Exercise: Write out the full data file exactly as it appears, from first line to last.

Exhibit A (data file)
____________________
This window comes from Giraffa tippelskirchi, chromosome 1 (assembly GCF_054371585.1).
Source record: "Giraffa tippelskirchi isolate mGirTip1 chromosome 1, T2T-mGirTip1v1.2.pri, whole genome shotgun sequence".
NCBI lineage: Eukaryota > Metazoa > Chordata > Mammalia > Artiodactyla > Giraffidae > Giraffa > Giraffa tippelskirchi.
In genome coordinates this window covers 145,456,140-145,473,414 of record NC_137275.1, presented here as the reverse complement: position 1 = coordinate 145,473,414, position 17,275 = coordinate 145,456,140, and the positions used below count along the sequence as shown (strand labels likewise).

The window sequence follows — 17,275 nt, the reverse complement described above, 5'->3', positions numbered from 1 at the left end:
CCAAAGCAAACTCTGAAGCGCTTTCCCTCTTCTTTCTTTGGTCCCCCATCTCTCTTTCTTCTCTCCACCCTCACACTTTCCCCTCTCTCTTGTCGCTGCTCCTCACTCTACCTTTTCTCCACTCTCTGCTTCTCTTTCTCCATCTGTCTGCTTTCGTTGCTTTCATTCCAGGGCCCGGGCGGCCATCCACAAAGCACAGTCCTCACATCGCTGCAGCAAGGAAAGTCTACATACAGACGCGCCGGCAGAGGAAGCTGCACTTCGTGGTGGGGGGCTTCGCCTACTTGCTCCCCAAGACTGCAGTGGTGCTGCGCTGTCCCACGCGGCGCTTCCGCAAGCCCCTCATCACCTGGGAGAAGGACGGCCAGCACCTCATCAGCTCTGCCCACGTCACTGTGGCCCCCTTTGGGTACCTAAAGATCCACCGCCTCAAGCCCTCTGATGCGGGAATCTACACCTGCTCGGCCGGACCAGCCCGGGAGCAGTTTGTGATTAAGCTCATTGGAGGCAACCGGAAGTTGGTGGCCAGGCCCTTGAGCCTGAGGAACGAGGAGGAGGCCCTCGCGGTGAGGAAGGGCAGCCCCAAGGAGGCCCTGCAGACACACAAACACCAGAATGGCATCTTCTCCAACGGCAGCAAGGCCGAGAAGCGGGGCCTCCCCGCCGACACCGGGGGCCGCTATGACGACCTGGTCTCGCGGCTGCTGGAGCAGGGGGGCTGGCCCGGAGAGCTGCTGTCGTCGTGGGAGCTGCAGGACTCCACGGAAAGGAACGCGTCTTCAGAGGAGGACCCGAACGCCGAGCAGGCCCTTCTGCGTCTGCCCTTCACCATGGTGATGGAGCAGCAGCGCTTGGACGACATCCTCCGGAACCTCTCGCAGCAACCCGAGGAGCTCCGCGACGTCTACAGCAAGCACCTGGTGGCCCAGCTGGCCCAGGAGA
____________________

This window comes from Giraffa tippelskirchi, chromosome 1 (assembly GCF_054371585.1).
Source record: "Giraffa tippelskirchi isolate mGirTip1 chromosome 1, T2T-mGirTip1v1.2.pri, whole genome shotgun sequence".
NCBI lineage: Eukaryota > Metazoa > Chordata > Mammalia > Artiodactyla > Giraffidae > Giraffa > Giraffa tippelskirchi.
In genome coordinates this window covers 145,456,140-145,473,414 of record NC_137275.1, presented here as the reverse complement: position 1 = coordinate 145,473,414, position 17,275 = coordinate 145,456,140, and the positions used below count along the sequence as shown (strand labels likewise).

The window sequence follows — 17,275 nt, the reverse complement described above, 5'->3', positions numbered from 1 at the left end:
CCAAAGCAAACTCTGAAGCGCTTTCCCTCTTCTTTCTTTGGTCCCCCATCTCTCTTTCTTCTCTCCACCCTCACACTTTCCCCTCTCTCTTGTCGCTGCTCCTCACTCTACCTTTTCTCCACTCTCTGCTTCTCTTTCTCCATCTGTCTGCTTTCGTTGCTTTCATTCCAGGGCCCGGGCGGCCATCCACAAAGCACAGTCCTCACATCGCTGCAGCAAGGAAAGTCTACATACAGACGCGCCGGCAGAGGAAGCTGCACTTCGTGGTGGGGGGCTTCGCCTACTTGCTCCCCAAGACTGCAGTGGTGCTGCGCTGTCCCACGCGGCGCTTCCGCAAGCCCCTCATCACCTGGGAGAAGGACGGCCAGCACCTCATCAGCTCTGCCCACGTCACTGTGGCCCCCTTTGGGTACCTAAAGATCCACCGCCTCAAGCCCTCTGATGCGGGAATCTACACCTGCTCGGCCGGACCAGCCCGGGAGCAGTTTGTGATTAAGCTCATTGGAGGCAACCGGAAGTTGGTGGCCAGGCCCTTGAGCCTGAGGAACGAGGAGGAGGCCCTCGCGGTGAGGAAGGGCAGCCCCAAGGAGGCCCTGCAGACACACAAACACCAGAATGGCATCTTCTCCAACGGCAGCAAGGCCGAGAAGCGGGGCCTCCCCGCCGACACCGGGGGCCGCTATGACGACCTGGTCTCGCGGCTGCTGGAGCAGGGGGGCTGGCCCGGAGAGCTGCTGTCGTCGTGGGAGCTGCAGGACTCCACGGAAAGGAACGCGTCTTCAGAGGAGGACCCGAACGCCGAGCAGGCCCTTCTGCGTCTGCCCTTCACCATGGTGATGGAGCAGCAGCGCTTGGACGACATCCTCCGGAACCTCTCGCAGCAACCCGAGGAGCTCCGCGACGTCTACAGCAAGCACCTGGTGGCCCAGCTGGCCCAGGAGA